- Dr. Lynn Rankin is board certified in neurology and headache medicine in practice in Des Moines and is a member of the Alliance for Patient Access.
Chronic migraine is a challenging — often debilitating — condition. It causes not only severe headache attacks, sensitivity to environmental stimuli, and fatigue, but also a host of other issues, from anxiety and depression to social isolation. Far too often, though, just when patients get their migraines under control, they’re forced off their treatments to something less effective and less tolerable.
This decision is made not by patients and their clinician, but by bureaucrats at insurance companies. And this practice, known as non-medical switching, has little to do with medicine or what’s best for patients.
In fact, non-medical switching is quite the opposite. It’s about dollars and cents, driven by insurers’ bottom lines. Clinicians widely view it as having a negative impact on quality of care as well as downstream adverse health or employment outcomes. But still, non-medical switching continues, with each insurance company making their own willy-nilly rules.
I see the negative impact of these switches far too often. Just a few weeks ago, a non-medical switch happened to a patient of mine. She and I had worked together to find an effective treatment for her migraines, a medication known as a monoclonal antibody. And this treatment worked spectacularly for her — until her insurance company unceremoniously forced her off.
My patient had finally found the way to control her migraine attacks, restoring her ability to be present at her job and as a mother. Then she was abruptly thrust back into debilitating migraines, missing work and time with family. She had to endure her misery for two months while we underwent a lengthy appeals process to get her back on the treatment that worked for her.
You see, much like migraines themselves, a patient’s journey to disease control is arduous. It entails a lengthy trial-and-error process whereby the patient and clinician work together to find the right treatment regimen, a very individualized regimen. And that’s why non-medical switching baffles me so much. Why are such hard-won victories, which are so critical to a patient’s care, nullified by decision makers who are so distant from the patient-physician relationship?
Plans often try to justify non-medical switching as an important tool for managing health care. They claim the practice is necessary to control the costs of medications and keep premiums from rising. And they argue that the non-medical switch to a lower-cost medication should be equally effective for patients. The argument is deeply flawed.
Firstly, it’s inconclusive that non-medical switching actually produces cost savings. In fact, it’s likely the opposite. Non-medical switching has been shown to raise rates of treatment abandonment, hospitalization and emergency room visits — all of which actually raise costs. Then there are the broader social costs, like missed work or school, and reduced productivity.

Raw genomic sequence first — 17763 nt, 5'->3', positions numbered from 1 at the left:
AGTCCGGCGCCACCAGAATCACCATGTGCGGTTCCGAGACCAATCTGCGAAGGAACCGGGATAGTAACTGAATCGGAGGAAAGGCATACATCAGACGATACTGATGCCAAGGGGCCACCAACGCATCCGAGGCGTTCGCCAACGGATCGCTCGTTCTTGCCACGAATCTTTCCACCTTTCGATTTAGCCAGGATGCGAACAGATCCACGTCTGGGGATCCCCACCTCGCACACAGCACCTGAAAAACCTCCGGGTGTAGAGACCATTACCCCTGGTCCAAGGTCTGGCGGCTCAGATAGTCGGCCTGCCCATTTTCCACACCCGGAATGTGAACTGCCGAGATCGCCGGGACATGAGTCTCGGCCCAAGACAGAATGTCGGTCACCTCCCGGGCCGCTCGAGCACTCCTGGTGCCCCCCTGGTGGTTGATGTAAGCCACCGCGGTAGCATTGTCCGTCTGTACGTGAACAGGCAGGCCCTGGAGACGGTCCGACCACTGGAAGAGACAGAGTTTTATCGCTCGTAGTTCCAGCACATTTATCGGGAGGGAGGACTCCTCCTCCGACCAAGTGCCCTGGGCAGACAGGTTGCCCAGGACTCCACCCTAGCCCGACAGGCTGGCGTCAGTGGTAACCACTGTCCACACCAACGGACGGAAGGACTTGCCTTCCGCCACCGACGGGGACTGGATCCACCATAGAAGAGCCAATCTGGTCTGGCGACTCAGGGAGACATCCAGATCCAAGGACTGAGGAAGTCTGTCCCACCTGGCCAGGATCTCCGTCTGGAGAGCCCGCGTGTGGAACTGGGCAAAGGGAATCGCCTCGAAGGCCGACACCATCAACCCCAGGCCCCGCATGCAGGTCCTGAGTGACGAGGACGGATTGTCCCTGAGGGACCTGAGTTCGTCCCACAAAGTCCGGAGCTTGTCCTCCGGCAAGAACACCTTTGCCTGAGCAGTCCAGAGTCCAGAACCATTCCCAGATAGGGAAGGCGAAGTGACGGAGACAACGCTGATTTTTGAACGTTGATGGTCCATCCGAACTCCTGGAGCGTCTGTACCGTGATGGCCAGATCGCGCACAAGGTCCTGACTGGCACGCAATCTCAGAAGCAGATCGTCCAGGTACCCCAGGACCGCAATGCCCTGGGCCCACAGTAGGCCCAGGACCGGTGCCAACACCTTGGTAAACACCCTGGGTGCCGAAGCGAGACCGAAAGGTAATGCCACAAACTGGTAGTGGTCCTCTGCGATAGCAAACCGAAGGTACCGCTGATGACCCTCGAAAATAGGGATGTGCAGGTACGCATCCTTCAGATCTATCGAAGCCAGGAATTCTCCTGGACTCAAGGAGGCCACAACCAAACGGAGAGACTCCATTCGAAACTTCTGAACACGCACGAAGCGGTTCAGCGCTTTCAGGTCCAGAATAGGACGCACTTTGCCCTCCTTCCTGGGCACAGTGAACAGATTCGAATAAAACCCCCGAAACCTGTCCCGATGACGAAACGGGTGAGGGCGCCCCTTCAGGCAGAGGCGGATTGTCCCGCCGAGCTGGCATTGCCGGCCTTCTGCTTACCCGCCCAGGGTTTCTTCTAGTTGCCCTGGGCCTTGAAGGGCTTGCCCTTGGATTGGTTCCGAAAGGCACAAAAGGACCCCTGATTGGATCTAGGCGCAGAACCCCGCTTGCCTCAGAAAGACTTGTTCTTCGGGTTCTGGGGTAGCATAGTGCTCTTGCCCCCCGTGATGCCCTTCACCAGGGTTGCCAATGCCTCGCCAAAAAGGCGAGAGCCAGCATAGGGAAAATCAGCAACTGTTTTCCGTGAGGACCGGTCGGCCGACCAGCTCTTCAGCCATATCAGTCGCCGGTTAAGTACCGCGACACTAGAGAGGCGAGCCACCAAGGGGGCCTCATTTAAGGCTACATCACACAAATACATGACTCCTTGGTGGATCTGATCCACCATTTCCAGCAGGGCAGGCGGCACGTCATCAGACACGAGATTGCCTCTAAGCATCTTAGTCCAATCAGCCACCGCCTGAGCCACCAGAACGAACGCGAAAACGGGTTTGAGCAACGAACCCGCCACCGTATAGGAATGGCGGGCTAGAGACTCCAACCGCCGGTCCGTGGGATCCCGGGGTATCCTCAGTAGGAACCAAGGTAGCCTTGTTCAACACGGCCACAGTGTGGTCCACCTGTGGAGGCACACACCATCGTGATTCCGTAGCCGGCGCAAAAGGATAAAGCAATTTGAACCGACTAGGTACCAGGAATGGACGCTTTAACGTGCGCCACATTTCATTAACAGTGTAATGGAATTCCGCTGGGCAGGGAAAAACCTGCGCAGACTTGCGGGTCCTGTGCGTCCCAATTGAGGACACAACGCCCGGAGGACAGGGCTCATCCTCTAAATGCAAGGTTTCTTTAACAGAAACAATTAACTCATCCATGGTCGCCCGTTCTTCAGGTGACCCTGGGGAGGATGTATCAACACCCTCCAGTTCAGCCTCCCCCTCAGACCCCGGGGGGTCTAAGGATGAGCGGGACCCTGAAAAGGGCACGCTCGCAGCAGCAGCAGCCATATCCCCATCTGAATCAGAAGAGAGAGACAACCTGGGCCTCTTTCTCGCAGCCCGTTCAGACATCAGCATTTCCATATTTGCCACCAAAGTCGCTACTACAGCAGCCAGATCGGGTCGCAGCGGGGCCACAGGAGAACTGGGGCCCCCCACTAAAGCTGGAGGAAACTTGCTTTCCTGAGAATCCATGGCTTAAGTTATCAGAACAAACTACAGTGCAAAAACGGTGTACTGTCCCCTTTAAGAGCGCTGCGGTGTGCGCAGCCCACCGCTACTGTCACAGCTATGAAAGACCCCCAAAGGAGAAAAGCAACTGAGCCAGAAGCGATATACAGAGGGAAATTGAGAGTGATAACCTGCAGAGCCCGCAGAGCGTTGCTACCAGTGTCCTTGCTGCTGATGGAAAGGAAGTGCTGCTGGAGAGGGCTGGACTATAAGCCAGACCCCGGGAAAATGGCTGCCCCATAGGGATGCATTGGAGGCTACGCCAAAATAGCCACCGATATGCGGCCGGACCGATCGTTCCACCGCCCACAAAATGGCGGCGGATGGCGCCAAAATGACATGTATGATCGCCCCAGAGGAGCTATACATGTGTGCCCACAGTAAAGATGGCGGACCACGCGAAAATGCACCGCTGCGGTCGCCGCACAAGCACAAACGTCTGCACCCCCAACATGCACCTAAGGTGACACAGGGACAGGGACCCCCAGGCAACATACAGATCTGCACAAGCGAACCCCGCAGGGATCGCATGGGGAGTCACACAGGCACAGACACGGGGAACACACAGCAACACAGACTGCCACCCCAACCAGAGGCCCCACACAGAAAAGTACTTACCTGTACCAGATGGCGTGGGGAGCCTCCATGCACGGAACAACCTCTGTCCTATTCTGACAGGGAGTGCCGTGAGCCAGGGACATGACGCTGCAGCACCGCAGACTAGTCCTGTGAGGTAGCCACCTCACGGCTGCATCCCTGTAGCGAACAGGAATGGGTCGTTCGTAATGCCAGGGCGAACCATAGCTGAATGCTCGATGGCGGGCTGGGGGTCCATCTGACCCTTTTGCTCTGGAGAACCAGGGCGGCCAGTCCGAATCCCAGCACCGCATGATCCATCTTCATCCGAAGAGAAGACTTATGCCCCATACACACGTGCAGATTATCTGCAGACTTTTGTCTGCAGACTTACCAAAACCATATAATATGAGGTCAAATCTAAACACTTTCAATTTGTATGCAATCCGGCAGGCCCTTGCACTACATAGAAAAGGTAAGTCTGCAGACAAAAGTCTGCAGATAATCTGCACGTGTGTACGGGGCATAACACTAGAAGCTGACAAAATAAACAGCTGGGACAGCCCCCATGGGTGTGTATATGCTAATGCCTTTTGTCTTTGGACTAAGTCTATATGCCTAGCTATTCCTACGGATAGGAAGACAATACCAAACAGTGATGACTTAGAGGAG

Secondly, just because medications are grouped into the same class doesn’t mean they are equally suitable for every patient. There are so many differences between individual patients, and those differences can have substantial influence on their medication response. Getting patients’ care right is a delicate process of art and science, and one-size-fits-all approaches like non-medical switches are simply incompatible with that. I like to say that all eight CGRP targeting medications and all seven triptans for migraine have their own fan club.
Legislators have become aware of the dangers of non-medical switching. I’m pleased to say that a bill currently being debated by Iowa lawmakers could curb the practice, at least for the plan year. If passed, House File 626 would eliminate mid-year coverage interruptions to medications that have already been prescribed and approved, preserving patients’ access to critical treatments. The legislation would also better respect clinicians’ medical judgment and alleviate our offices of excessive administrative burden. Limits on out-of-control prior authorization requirements could help too, but that is another battle for another day.
House File 626 is an important step in the right direction. By supporting the bill to limit non-medical switching, our lawmakers can end unnecessary patient suffering and return health care decisions to those best suited to make them — patients and their doctors.
Dr. Lynn Rankin is board certified in neurology and headache medicine in practice in Des Moines and is a member of the Alliance for Patient Access.
Clinton Mora is a reporter for Trending Insurance News. He has previously worked for the Forbes. As a contributor to Trending Insurance News, Clinton covers emerging a wide range of property and casualty insurance related stories.